North Dallas Schools Plan For April 8 Eclipse

A rare solar eclipse is happening over Dallas on April 8, 2024, where the moon comes between the Earth and the sun, covering the sun from certain parts of the Earth for a short amount of time.

Many schools in North Dallas will be safely viewing the eclipse with glasses, hosting activities for students, and studying the science behind what causes eclipses in the classroom. 

In Dallas, the partial eclipse will be from 12:23 p.m. until 3:02 p.m., and the total eclipse will be from 1:40 p.m. until 1:44 p.m.; the peak will begin at 1:42 p.m. 

Following are the plans for some Preston Hollow-area schools:

Parish Episcopal School – The sySTEMs Booster Club is giving out customized glasses to the Parish students at the Hillcrest and Midway campuses and having a viewing picnic with lower school students and parents. The students will have the chance to read about space, make solar eclipse models, and participate in other solar eclipse related activities. 

Greenhill School – The fine arts department plans to have a themed display to showcase the students’ work representing the eclipse, stars, moon, sun, and celestial movements. Students will be provided ISO-certified eclipse glasses and sun-filtered telescopes as they observe what happens to the environment. There will be researchers from Bucknell University’s physics department involving students with telescopes and other instruments to measure the sun’s corona. 

Alcuin – Out of the 612 students, 95 upper school students plan on giving lively presentations regarding the solar eclipse for the younger grades. Glasses will be given to students, and the younger grades will create viewfinders for a safe viewing on the soccer field. 

Dallas Lutheran School – Students will learn about how to safely view the eclipse before using their glasses. There will be different activities and rotating stations including pinhole boxes, leaves/trees, phone pictures, telescopes, and more. Mike Zimmerman, the school’s robotics sponsor, and his team will be putting together pinhole viewers and donating the money to the robotics team. The students will go outside to watch the solar eclipse and return to class to discuss their findings.

Good Shepherd Episcopal School – During the morning of April 8, the planetarium will be available for viewing, as classrooms will be coming through every 20 minutes. Their SuperDads are bringing lunch before the all-school programming. Teachers will hand out activities to the middle and lower school students in pairs, such as learning about glass safety, creating pinhole projectors, and studying their observations. During the eclipse, the students can use their pinhole projectors, make shadow art, enjoy a themed eclipse snack, and view the sky using their glasses.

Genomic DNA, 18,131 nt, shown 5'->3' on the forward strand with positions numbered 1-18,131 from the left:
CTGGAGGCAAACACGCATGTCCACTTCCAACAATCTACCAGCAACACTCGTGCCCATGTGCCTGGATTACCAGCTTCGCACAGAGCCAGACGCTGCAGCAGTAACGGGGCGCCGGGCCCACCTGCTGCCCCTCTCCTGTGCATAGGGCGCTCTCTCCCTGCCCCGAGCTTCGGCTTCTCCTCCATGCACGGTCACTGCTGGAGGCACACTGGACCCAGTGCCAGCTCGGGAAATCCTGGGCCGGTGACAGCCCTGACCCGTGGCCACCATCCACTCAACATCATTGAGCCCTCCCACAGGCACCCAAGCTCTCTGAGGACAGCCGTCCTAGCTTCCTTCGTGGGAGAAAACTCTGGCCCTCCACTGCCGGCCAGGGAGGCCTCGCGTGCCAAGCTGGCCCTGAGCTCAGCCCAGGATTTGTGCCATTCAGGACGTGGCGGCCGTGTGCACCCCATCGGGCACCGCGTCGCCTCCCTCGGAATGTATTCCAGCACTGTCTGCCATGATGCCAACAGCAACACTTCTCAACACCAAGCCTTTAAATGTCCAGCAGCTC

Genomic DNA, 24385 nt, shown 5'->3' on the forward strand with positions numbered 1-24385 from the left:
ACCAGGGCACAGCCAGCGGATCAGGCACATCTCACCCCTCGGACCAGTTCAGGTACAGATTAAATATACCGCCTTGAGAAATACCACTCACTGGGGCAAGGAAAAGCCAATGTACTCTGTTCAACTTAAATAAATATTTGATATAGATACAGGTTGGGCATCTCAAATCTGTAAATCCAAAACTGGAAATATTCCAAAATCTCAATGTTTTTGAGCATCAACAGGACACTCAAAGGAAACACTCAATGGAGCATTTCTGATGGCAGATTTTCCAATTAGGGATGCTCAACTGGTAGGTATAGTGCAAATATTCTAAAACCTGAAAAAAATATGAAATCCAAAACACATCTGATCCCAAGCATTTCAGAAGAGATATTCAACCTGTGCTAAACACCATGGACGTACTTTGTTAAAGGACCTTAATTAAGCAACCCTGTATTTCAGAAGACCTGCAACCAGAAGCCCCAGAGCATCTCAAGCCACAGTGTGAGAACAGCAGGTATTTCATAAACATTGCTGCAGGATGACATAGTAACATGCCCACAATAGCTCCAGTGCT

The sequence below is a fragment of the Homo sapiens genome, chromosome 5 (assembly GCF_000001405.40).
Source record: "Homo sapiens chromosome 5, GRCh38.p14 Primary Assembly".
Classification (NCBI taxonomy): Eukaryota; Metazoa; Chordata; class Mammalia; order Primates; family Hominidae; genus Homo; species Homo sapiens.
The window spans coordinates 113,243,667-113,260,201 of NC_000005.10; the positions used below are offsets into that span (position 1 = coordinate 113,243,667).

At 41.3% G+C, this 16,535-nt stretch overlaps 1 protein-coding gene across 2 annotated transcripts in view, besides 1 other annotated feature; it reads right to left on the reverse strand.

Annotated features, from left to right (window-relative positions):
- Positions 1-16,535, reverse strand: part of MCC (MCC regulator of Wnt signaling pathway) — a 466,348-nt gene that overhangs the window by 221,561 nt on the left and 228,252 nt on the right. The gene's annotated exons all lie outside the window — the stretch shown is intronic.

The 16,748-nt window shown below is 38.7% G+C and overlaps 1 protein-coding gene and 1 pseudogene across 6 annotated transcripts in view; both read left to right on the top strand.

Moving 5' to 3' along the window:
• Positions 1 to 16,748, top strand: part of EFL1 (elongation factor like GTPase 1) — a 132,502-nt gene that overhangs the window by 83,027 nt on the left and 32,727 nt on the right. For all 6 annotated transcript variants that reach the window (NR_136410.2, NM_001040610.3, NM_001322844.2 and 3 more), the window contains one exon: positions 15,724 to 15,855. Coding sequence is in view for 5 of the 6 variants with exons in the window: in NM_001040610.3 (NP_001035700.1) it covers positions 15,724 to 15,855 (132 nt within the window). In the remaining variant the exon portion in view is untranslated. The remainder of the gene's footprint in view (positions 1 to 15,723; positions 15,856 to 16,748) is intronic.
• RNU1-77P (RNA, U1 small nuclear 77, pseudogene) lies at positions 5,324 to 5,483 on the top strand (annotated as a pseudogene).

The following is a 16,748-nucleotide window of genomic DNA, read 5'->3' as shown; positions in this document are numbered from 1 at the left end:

Shelton – The school received NASA’s N3 Solar Curriculum from NASA Neurodiversity Network to review before the solar eclipse. Included are guides and interactive activities for students to learn STEM concepts, specifically heliophysics, in advance to the solar eclipse. A Shelton grandparent and optometrist Dr. Arnold Stokol donated eclipse glasses to the students and staff to safely watch the eclipse unfold. On April 8, the students will be guided as each phase happens while they view the sky from the Shelton football field. Lower school students will learn the cause of an eclipse, how something small can cover something smaller, and how to view the sky safely. Middle School students will use 3D and 2D models to explore what causes an eclipse, put together pinhole viewers, and some classes will create sundials to study the magnetic properties between the sun and the earth. 

The 12th grade Earth and Space Science, 12th grade Physics II, and 11th grade Physics classes will learn in class about how the Earth, moon, and sun create a solar eclipse, utilizing what NASA had provided, including videos, apps, and studying physical qualities of the sun. 

The Winston School – The Solar Physics Academy students will be preparing a campus party for the students and possibly their parents to attend. This gathering will be focusing on the team’s new car being constructed for the Solar Car Challenge in the summer. 

Ursuline Academy – The science classes will be teaching the students about eclipses for a few days the week before, and on April 8, the school will view the sky and gather together afterward with the science department. 

Trinity Christian Academy – The upper school astronomy class is organizing going to an out-of-town viewing spot, while bringing solar telescopes to observe the sky. The school will give solar glasses to the upper school students, faculty, and staff to safely view the eclipse. 

Dallas ISD:

Thomas Jefferson High School – The science teachers and principal have been preparing lessons for the students to be taught before and after the eclipse. On April 8, the school’s population will be outside to watch the sky. 

Arthur Kramer Elementary School – The school plans to have taught lessons to students about the eclipse in advance and gather outside to observe on the day. 

George Bannerman Dealey Montessori Academy – Pre-K and kindergarten will learn about what a solar eclipse is, study silhouettes formed by nature, and make shadows with sieves and colanders. The children will have the chance to make movable paper eclipse trackers to explore the changes in the sky. 

Sudie L. Williams Talented and Gifted Academy – The students will have been taught lessons before the eclipse and there will be a watch party hosted by the school outside. 

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